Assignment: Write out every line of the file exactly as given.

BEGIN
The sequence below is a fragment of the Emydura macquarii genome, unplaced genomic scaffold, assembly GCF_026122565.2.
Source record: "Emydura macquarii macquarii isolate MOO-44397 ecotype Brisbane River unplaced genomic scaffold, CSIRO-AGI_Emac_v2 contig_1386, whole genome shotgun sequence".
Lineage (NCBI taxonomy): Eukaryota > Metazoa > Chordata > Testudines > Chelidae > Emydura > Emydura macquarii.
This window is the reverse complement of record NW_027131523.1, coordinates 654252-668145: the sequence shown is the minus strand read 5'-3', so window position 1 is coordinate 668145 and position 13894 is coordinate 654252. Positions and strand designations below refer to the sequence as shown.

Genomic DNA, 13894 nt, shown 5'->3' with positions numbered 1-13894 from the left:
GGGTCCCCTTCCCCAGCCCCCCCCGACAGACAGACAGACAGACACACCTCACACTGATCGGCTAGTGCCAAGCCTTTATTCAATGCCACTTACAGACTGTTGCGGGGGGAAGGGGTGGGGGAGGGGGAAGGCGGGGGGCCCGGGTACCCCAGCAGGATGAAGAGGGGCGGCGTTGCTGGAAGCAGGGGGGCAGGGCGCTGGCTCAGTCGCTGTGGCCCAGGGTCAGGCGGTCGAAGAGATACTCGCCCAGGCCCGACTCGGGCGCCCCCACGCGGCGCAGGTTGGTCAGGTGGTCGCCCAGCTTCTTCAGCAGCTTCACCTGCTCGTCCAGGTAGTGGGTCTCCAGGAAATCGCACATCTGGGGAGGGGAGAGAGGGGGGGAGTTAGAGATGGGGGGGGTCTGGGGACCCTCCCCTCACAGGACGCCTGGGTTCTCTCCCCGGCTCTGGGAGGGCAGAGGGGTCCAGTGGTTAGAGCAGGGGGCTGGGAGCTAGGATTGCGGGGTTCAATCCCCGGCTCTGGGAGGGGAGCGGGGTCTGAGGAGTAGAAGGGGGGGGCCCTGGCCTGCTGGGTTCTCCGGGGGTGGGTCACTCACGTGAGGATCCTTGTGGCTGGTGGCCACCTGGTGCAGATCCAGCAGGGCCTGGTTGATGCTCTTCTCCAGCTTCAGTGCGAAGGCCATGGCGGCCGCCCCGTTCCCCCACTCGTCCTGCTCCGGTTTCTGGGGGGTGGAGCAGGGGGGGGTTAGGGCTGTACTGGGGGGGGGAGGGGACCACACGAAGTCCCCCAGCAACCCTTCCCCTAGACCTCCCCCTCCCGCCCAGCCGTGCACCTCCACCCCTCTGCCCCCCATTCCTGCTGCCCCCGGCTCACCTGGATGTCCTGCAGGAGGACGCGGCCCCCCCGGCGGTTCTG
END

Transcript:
The sequence below is a fragment of the Emydura macquarii genome, unplaced genomic scaffold, assembly GCF_026122565.2.
Source record: "Emydura macquarii macquarii isolate MOO-44397 ecotype Brisbane River unplaced genomic scaffold, CSIRO-AGI_Emac_v2 contig_1386, whole genome shotgun sequence".
Lineage (NCBI taxonomy): Eukaryota > Metazoa > Chordata > Testudines > Chelidae > Emydura > Emydura macquarii.
This window is the reverse complement of record NW_027131523.1, coordinates 654252-668145: the sequence shown is the minus strand read 5'-3', so window position 1 is coordinate 668145 and position 13894 is coordinate 654252. Positions and strand designations below refer to the sequence as shown.

Genomic DNA, 13894 nt, shown 5'->3' with positions numbered 1-13894 from the left:
GGGTCCCCTTCCCCAGCCCCCCCCGACAGACAGACAGACAGACACACCTCACACTGATCGGCTAGTGCCAAGCCTTTATTCAATGCCACTTACAGACTGTTGCGGGGGGAAGGGGTGGGGGAGGGGGAAGGCGGGGGGCCCGGGTACCCCAGCAGGATGAAGAGGGGCGGCGTTGCTGGAAGCAGGGGGGCAGGGCGCTGGCTCAGTCGCTGTGGCCCAGGGTCAGGCGGTCGAAGAGATACTCGCCCAGGCCCGACTCGGGCGCCCCCACGCGGCGCAGGTTGGTCAGGTGGTCGCCCAGCTTCTTCAGCAGCTTCACCTGCTCGTCCAGGTAGTGGGTCTCCAGGAAATCGCACATCTGGGGAGGGGAGAGAGGGGGGGAGTTAGAGATGGGGGGGGTCTGGGGACCCTCCCCTCACAGGACGCCTGGGTTCTCTCCCCGGCTCTGGGAGGGCAGAGGGGTCCAGTGGTTAGAGCAGGGGGCTGGGAGCTAGGATTGCGGGGTTCAATCCCCGGCTCTGGGAGGGGAGCGGGGTCTGAGGAGTAGAAGGGGGGGGCCCTGGCCTGCTGGGTTCTCCGGGGGTGGGTCACTCACGTGAGGATCCTTGTGGCTGGTGGCCACCTGGTGCAGATCCAGCAGGGCCTGGTTGATGCTCTTCTCCAGCTTCAGTGCGAAGGCCATGGCGGCCGCCCCGTTCCCCCACTCGTCCTGCTCCGGTTTCTGGGGGGTGGAGCAGGGGGGGGTTAGGGCTGTACTGGGGGGGGGAGGGGACCACACGAAGTCCCCCAGCAACCCTTCCCCTAGACCTCCCCCTCCCGCCCAGCCGTGCACCTCCACCCCTCTGCCCCCCATTCCTGCTGCCCCCGGCTCACCTGGATGTCCTGCAGGAGGACGCGGCCCCCCCGGCGGTTCTG